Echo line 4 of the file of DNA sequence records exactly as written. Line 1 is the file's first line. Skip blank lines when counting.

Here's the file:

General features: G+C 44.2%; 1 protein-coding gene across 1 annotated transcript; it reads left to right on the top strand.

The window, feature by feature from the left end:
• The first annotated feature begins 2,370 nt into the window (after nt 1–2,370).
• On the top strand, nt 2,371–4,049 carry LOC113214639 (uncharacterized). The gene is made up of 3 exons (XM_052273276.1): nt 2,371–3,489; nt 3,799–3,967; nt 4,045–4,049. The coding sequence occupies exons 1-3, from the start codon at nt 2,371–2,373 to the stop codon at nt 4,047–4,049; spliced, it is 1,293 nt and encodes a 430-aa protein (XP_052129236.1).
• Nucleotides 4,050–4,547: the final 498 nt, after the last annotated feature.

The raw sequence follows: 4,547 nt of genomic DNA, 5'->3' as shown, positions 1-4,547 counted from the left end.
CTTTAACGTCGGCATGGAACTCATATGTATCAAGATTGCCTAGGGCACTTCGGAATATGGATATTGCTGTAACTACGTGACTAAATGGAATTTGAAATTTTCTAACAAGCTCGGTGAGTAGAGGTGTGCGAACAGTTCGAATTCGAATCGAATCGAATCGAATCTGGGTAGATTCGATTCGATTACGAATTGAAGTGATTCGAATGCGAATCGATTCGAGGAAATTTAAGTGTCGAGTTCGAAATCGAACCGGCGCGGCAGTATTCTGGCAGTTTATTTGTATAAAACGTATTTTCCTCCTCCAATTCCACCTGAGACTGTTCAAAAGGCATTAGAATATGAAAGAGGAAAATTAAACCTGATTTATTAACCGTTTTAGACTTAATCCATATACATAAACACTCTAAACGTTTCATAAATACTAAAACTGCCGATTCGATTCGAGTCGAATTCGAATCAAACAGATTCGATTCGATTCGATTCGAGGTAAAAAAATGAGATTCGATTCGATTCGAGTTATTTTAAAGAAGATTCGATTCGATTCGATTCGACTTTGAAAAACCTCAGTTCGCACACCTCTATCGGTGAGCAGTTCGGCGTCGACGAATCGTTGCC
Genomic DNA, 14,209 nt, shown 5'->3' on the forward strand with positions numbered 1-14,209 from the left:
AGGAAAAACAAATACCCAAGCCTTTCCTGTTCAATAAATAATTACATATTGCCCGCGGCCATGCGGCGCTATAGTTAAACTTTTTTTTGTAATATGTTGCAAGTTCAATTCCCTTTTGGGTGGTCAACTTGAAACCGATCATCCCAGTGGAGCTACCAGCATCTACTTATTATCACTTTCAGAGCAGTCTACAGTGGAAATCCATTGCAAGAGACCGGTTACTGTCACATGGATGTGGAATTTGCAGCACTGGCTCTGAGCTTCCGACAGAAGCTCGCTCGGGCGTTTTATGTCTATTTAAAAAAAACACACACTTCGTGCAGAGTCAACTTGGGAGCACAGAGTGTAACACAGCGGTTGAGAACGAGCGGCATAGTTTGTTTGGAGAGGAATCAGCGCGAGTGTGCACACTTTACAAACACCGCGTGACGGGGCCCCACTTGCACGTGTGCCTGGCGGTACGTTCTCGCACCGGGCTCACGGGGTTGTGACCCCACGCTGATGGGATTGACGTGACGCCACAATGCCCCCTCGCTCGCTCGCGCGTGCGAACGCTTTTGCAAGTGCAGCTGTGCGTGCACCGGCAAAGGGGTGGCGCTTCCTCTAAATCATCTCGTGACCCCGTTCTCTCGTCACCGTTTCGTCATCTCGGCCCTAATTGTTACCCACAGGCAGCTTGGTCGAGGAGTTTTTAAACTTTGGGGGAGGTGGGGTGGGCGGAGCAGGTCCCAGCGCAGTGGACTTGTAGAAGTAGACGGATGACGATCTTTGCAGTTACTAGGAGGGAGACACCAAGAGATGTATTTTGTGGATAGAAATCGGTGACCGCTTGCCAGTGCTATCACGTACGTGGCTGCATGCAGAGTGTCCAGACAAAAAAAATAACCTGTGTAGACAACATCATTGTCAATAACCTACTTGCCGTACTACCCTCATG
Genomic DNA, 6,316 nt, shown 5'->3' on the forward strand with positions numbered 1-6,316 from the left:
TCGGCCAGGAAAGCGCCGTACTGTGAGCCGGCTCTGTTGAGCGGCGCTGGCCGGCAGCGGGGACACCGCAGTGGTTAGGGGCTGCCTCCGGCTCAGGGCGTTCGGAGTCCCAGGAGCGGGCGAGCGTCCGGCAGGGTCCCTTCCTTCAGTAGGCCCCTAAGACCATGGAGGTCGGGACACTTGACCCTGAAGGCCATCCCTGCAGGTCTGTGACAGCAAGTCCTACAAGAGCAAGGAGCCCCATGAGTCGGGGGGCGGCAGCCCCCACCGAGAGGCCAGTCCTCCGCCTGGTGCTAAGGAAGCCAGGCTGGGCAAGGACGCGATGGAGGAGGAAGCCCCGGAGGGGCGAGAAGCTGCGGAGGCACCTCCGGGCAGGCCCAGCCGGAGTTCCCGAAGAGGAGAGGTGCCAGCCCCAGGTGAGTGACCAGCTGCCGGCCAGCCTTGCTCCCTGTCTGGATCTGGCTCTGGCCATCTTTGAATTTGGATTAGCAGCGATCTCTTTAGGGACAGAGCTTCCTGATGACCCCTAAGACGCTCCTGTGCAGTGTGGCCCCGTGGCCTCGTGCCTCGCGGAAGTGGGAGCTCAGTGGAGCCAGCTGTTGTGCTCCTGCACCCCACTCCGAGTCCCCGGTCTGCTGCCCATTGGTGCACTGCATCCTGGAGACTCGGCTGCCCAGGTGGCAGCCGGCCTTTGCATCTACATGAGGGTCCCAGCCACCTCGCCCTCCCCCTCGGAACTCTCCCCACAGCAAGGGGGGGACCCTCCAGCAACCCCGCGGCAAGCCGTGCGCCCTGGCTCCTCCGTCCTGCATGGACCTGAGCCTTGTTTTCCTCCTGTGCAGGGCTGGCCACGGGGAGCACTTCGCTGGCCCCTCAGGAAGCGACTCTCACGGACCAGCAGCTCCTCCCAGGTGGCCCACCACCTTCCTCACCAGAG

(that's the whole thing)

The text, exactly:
• On the top strand, nt 2,371–4,049 carry LOC113214639 (uncharacterized). The gene is made up of 3 exons (XM_052273276.1): nt 2,371–3,489; nt 3,799–3,967; nt 4,045–4,049. The coding sequence occupies exons 1-3, from the start codon at nt 2,371–2,373 to the stop codon at nt 4,047–4,049; spliced, it is 1,293 nt and encodes a 430-aa protein (XP_052129236.1).